Redistricting reform advocates are taking a slightly different approach at the Republican-controlled Indiana Legislature this year, as they make more transparency the priority ahead of lines being redrawn in 2021.
For years, bills have been filed to create an independent redistricting commission that would be responsible for drawing district lines, but that legislation has not been successful. Political district boundaries are redrawn every 10 years using U.S. Census data, which means this session is the last opportunity to pass legislation before the 2020 population count.
The Indiana Coalition for Independent Redistricting will again advocate for the creation of an independent commission, but it is also pushing for simply making the process more transparent and has been working with a Republican state lawmaker on the issue.
State Sen. John Ruckelshaus, R-Indianapolis, said he filed a bill Monday morning that would create a new public website where the public can see population data and draw electoral maps that can be submitted for consideration. The bill also would require public hearings on the maps before approval.
“I am all in on redistricting reform this year,” Ruckelshaus said.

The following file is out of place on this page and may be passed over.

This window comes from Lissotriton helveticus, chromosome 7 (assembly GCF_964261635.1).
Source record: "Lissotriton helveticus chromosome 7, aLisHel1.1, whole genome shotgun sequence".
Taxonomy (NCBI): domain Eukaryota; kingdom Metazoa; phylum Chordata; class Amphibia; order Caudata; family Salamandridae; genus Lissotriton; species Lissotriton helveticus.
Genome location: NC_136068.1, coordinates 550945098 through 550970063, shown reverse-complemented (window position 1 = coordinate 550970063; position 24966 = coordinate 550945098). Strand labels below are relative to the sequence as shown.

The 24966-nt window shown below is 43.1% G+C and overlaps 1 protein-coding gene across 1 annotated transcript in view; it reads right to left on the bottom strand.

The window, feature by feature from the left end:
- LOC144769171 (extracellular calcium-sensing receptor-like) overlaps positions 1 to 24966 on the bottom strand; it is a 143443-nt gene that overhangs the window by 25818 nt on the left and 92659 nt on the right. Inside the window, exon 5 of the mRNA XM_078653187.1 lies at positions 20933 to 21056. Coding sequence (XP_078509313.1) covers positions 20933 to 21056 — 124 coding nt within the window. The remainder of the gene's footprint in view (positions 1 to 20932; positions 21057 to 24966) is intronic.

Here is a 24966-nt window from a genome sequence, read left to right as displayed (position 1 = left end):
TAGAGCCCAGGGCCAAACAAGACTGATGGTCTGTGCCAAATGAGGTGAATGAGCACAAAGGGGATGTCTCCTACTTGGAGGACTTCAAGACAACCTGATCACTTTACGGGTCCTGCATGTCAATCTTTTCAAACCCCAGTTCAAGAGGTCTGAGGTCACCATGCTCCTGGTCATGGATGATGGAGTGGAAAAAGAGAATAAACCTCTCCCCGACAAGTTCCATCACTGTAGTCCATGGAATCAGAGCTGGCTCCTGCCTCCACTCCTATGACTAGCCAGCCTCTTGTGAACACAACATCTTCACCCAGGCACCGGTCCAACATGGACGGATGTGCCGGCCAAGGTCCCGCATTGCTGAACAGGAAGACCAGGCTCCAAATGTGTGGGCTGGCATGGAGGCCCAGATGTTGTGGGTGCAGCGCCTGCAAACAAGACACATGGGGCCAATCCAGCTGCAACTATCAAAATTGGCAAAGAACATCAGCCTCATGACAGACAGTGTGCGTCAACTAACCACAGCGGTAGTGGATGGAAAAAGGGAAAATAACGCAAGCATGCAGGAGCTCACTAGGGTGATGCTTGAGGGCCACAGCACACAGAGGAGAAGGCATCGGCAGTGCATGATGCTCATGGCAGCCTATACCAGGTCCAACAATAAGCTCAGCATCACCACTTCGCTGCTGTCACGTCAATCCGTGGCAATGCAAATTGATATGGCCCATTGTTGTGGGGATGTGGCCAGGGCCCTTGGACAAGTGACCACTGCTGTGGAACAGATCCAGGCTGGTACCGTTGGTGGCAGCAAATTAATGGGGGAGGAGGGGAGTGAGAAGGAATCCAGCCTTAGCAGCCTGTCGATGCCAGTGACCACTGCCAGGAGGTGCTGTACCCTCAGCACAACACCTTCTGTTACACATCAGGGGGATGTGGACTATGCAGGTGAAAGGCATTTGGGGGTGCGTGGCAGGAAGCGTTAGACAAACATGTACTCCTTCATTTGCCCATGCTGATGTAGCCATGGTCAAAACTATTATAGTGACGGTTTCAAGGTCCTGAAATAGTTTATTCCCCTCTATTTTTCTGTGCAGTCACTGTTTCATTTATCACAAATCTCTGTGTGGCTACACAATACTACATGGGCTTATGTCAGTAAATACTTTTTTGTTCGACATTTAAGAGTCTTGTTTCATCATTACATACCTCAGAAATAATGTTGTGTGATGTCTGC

Julia Vaughn, policy director for Common Cause Indiana, said her watchdog group is “cautiously optimistic” that this legislation can earn enough support.
Vaughn said advocates will still push for the creation of an independent redistricting commission, but they know their odds are steeper for that measure.
“We’re skeptical that we’ll be able to pass that in the short session,” Vaughn said.
Ruckleshaus and Senate Minority Leader Tim Lanane said they are both filing bills that would establish a redistricting commission.
“Some of us have been working on this for 20 years,” Lanane said. “The question is — when is this finally going to happen?”
The coalition is also urging lawmakers to sign the nationwide End Gerrymandering Now pledge, which says they “support and advance fair redistricting that is transparent, non-discriminatory and politically impartial.”
More than a dozen lawmakers, both Republican and Democratic, had already signed the pledge as of Monday morning.
“I’m very proud to be a part of this,” Ruckelshaus said.